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Falling Chinese Space Station Will Hit Earth This Weekend

China’s Tiangong-1 space lab is expected to fall to Earth by the end of this weekend, according to new re-entry forecasts by the European Space Agency and Aerospace Corp. The space lab is projected to hit Earth sometime between Sunday evening and Monday morning, Space.com reports.

The re-entry path is expected to be within 43 degrees north and 43 degrees south of the equator, which spans from New York City passed Cape Town, CNN reports.

While it is not certain exactly where the debris of Tiangong-1 will end up when it reaches Earth, Aerospace Corp. predicts that, at this point, it will most likely land in the Pacific ocean.

“Some parts of the upper atmosphere are thicker than others meaning the craft slows unpredictably and since it travels around the Earth in just 90 minutes even an uncertainty of a two minutes means the craft could fall anywhere along a 1,000 kilometer track,” Alan Duffy, a research fellow in the Center for Astrophysics and Supercomputing at Swinburne University of Technology in Australia, said.

It is difficult, though, to predict where the remnants of the 9.4 ton space lab will end up. Tiangong-1 is tumbling as it falls to Earth, which makes it hard to determine how atmospheric drag will affect the re-entry path.

“It is tumbling,” Roger Thompson, a senior engineering specialist with Aerospace Corp., told reporters on Wednesday. “We have been able to confirm that there is a tumble, we just can’t tell the orientation.”

But there is no need to worry about suddenly being hit by a huge piece of Tiangong-1.

“There is no need for people to worry about its re-entry into the atmosphere,” an article by the China Manned Space Engineering Office said. “It won’t crash to the Earth fiercely, as in sci-fi movie scenarios, but will look more like a shower of meteors.”

The chances of being hit by a piece of debris from the space lab is about one in a trillion, as most of Tiangong-1 is expected to burn up in the atmosphere as it re-enters, CNN reports.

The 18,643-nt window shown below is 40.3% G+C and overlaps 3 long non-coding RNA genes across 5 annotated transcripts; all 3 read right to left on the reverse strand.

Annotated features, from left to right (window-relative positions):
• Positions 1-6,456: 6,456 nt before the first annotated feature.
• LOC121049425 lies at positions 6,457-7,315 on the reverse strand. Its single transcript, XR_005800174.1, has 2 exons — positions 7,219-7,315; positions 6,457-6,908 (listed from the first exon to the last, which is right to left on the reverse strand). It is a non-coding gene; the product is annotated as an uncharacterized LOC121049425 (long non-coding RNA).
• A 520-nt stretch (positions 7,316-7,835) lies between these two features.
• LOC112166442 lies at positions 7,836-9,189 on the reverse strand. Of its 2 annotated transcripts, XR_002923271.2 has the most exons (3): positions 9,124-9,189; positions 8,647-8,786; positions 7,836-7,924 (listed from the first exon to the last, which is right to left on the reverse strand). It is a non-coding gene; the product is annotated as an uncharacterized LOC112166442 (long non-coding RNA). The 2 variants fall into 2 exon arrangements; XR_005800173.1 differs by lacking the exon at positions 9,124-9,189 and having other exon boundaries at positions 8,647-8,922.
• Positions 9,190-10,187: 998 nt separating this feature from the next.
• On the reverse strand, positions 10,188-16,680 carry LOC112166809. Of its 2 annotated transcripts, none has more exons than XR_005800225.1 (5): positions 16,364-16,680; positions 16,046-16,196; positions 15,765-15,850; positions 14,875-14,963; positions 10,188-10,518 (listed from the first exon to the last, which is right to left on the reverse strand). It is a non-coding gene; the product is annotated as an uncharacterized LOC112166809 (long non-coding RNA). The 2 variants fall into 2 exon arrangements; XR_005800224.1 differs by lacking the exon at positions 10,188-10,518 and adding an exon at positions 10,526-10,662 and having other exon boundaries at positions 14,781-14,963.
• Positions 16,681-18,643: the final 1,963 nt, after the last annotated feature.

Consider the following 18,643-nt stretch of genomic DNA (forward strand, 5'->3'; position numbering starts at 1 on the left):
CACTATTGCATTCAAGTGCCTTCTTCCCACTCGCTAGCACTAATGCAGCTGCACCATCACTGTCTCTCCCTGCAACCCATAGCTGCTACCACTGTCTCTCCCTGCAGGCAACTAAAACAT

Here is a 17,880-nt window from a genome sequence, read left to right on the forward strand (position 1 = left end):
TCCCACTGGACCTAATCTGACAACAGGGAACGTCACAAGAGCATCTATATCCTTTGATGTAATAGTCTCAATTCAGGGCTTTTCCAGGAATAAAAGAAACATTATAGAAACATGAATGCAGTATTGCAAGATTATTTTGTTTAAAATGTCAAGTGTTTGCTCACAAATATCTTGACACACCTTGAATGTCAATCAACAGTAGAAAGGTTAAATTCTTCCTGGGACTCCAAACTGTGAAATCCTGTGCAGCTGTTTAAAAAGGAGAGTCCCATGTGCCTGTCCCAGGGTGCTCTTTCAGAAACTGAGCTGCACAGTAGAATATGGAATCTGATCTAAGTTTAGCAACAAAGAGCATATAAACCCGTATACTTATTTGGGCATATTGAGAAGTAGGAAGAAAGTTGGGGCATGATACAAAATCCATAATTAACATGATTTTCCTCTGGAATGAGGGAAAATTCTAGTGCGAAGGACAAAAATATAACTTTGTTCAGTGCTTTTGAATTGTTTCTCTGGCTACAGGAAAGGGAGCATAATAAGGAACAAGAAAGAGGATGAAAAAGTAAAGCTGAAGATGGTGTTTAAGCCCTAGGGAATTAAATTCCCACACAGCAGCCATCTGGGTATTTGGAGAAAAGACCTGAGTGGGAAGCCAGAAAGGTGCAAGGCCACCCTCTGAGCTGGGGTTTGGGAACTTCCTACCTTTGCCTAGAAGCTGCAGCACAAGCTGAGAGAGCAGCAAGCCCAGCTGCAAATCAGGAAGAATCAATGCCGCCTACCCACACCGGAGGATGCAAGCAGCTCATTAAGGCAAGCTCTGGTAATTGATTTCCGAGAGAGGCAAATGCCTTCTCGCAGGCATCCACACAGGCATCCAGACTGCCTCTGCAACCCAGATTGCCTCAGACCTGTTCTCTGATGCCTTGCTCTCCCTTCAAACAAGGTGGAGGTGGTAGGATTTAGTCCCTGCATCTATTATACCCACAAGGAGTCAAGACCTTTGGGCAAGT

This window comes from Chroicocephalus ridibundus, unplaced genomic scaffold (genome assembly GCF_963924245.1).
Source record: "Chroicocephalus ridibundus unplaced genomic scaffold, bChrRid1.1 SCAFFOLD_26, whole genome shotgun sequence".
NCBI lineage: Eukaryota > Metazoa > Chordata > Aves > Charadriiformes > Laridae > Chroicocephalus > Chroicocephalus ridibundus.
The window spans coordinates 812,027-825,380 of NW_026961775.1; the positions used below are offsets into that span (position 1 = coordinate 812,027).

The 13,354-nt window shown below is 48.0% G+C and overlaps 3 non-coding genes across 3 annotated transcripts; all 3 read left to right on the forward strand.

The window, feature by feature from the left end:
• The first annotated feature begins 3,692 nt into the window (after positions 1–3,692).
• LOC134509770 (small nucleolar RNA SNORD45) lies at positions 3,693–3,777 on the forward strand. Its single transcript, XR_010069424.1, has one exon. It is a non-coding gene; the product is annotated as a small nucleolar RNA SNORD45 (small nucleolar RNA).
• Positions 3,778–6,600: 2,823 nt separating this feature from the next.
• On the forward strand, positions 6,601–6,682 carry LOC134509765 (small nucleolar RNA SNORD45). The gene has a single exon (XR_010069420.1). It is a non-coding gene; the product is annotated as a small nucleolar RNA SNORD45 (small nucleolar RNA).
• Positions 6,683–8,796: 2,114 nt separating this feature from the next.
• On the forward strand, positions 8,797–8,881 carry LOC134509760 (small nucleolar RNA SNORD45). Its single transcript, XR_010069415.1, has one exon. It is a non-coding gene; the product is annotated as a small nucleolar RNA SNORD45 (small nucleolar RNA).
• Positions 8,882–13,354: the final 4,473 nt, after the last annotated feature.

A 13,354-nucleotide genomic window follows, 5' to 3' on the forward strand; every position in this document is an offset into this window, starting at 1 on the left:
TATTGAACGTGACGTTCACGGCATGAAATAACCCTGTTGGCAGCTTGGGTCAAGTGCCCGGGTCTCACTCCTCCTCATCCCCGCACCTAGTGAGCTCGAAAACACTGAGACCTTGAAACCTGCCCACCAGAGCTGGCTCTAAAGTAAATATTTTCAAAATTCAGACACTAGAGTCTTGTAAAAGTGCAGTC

The 40-foot long space lab, also dubbed “Heavenly Palace,” was launched in September 2011 as a prototype for a permanent Chinese space station expected to launch in 2022, CNN reports. According to Space.com, Tiangong-1 was meant to test docking systems and other technology to prepare for that permanent space station.

However, according to Space.com, in March 2016, Tiangong-1 stopped communicating with the mission control center in Beijing, and its mission was declared to be over. In 2017, the Chinese government told the United Nations that the space lab had “ceased functioning.”

The Tiangong-2 space lab was launched in September 2016 and successfully put into orbit, CNN reports.

This isn’t the first time that a space lab of this sort has fallen back to Earth. According to CNN, Nasa’s first space station, Skylab, fell to Earth in 1979, mostly burning up in the atmosphere during re-entry. The most recent space lab to fall back to Earth was Russia’s 135-ton Mir station in 2001, CNN reports.

Emily has also authored political articles for Restless Magazine and numerous inspirational and empowering pieces for Project Wednesday. When she isn't writing, she can be found flying off to her next adventure, attempting new recipes, listening to one of her infinite playlists on Spotify, or cuddling with her dogs. You can follow her on Instagram and Twitter @emilycveith.